Dig Deeper into Sunday’s Gospel: Read Matthew 21:28–32
“I am daringly confident that one day I shall become a great Saint.”
These are the words written by Saint Therese of Lisieux, doctor of the Church, patron saint of Walking with Purpose, whose feast day we celebrate on October 1.
I’m not sure I’ve been daringly confident at all, ever, in my life. Certainly not about being a saint, let alone a great one. And yet, as Christians, we are all called to sainthood, to holiness (Romans 6:19). In fact, we’ve been chosen for it (Ephesians 1:11). The Christian path to holiness is marked by several guideposts or virtues—among them trust, obedience, and humility. Not one of these I’m daringly confident that I possess. While Therese’s “little way” is now synonymous with superior growth in these virtues, she did not start out this way, writing that she “must put up with myself as I am, full of imperfections.”
Same, girl. Same.
This week’s gospel finds Jesus speaking to the chief priests and scribes who believed in a very different path to their version of holiness. These men were daringly confident in themselves and their knowledge and adherence to the law. They were full of imperfections, yet their arrogance and hypocrisy left them blind to the living Son of God who stood directly in front of them and invited them to follow a new way to a life of true holiness.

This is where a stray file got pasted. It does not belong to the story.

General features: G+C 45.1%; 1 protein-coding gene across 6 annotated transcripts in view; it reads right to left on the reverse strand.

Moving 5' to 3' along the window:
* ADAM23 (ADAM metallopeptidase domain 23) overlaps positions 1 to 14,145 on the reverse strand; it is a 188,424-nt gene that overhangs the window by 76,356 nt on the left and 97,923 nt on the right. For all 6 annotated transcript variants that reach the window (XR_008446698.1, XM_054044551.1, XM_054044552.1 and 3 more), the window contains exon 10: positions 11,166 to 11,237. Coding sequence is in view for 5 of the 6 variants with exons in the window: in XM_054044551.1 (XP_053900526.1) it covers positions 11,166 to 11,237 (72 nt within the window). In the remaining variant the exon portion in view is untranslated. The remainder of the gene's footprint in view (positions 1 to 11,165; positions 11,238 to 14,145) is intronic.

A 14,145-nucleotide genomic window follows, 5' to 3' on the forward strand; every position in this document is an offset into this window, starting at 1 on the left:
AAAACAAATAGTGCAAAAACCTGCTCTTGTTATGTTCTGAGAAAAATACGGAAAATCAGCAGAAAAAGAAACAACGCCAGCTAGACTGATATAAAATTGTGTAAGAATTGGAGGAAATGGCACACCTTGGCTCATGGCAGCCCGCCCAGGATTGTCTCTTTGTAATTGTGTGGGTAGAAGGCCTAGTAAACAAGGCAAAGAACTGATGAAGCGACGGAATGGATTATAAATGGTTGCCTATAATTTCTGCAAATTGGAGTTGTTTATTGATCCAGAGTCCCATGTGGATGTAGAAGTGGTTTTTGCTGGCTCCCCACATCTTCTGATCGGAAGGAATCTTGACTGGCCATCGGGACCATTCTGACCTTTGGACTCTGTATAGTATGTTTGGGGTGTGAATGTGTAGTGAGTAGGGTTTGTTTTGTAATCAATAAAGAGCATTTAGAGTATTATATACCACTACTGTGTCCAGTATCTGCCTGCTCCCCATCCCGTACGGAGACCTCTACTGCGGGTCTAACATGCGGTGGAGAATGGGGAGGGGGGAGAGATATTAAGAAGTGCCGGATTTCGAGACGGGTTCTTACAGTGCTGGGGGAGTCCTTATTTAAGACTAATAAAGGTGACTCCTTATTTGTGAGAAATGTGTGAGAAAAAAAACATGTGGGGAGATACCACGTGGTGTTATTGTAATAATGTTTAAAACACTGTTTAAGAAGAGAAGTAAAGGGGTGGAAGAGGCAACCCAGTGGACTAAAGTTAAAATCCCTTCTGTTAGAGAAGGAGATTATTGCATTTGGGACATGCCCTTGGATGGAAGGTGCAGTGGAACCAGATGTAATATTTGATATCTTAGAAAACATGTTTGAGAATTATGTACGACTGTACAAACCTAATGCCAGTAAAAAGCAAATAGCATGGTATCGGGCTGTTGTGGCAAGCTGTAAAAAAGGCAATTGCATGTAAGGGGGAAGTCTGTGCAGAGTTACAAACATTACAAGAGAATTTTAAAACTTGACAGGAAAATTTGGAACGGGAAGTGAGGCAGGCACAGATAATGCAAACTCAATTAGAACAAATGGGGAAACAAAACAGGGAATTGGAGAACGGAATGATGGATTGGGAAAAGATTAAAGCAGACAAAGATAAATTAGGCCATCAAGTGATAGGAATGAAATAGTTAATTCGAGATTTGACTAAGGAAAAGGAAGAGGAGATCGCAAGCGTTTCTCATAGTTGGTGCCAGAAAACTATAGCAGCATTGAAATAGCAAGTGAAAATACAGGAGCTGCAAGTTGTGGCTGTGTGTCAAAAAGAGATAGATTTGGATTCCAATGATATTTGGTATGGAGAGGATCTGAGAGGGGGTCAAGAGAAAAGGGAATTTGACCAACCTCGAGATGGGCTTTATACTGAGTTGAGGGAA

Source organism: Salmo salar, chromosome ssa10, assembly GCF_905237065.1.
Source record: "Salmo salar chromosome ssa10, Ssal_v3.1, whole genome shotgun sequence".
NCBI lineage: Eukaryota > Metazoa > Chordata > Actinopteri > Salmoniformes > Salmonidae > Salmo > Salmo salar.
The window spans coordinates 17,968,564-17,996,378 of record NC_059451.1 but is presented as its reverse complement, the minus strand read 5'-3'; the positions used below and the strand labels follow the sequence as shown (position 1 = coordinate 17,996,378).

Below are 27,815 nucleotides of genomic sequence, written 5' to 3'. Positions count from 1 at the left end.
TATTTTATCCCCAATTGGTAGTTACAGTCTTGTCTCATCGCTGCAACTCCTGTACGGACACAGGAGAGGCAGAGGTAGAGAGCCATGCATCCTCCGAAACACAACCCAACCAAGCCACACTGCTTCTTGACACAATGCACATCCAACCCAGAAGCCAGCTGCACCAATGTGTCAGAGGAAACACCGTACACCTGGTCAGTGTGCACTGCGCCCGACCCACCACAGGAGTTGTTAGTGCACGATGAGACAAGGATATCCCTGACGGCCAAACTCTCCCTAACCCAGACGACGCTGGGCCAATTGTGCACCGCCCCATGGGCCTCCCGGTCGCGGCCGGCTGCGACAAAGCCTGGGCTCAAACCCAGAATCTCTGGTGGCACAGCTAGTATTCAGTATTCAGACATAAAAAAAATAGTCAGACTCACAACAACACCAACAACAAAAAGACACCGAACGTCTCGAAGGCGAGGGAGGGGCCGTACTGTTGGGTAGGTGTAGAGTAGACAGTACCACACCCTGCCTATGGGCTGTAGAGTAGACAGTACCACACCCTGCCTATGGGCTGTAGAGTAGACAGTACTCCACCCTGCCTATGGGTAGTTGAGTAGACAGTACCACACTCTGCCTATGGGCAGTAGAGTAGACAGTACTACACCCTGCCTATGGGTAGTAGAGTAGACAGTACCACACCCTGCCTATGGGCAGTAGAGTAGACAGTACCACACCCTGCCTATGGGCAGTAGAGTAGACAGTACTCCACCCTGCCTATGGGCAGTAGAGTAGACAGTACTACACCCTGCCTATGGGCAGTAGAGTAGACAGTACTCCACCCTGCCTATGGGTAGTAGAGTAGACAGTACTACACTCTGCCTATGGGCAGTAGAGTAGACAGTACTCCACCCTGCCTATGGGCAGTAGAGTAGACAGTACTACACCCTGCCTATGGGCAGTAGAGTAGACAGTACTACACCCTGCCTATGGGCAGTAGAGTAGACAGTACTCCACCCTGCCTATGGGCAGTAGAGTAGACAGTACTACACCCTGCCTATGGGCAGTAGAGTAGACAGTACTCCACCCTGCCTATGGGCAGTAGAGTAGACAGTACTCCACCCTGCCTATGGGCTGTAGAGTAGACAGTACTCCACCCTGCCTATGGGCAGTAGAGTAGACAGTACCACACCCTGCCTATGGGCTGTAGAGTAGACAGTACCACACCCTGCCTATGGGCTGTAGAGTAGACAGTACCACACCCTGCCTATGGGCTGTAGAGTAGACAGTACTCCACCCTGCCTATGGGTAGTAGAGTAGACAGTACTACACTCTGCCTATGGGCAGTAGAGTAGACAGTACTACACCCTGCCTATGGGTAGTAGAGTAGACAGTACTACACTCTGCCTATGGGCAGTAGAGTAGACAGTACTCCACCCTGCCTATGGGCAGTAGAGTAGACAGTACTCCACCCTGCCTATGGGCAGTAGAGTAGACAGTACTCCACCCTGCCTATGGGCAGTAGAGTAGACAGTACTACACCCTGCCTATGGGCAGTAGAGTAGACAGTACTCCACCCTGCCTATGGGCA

It is to them in particular that Jesus asks His question: of the two sons in the parable, who has done his father's will to go and work in the vineyard? (Matthew 21:31) The answer is obvious—the first son, who initially said no but later repented, changed his mind, and did what was asked of him. On the other hand, the second son said yes initially but never went.
What Jesus says next to the chief priests is so compelling. He pulls no punches and blatantly compares these men of the law (knowledgeable and held in high esteem within the community) to the second son. He further declares that the sinners—not just any sinners, but the lowest of the low, the prostitutes and tax collectors—will enter the kingdom of heaven before they will.
Had we been there at this moment, I imagine we would have heard a loud, collective gasp swelling from the crowd.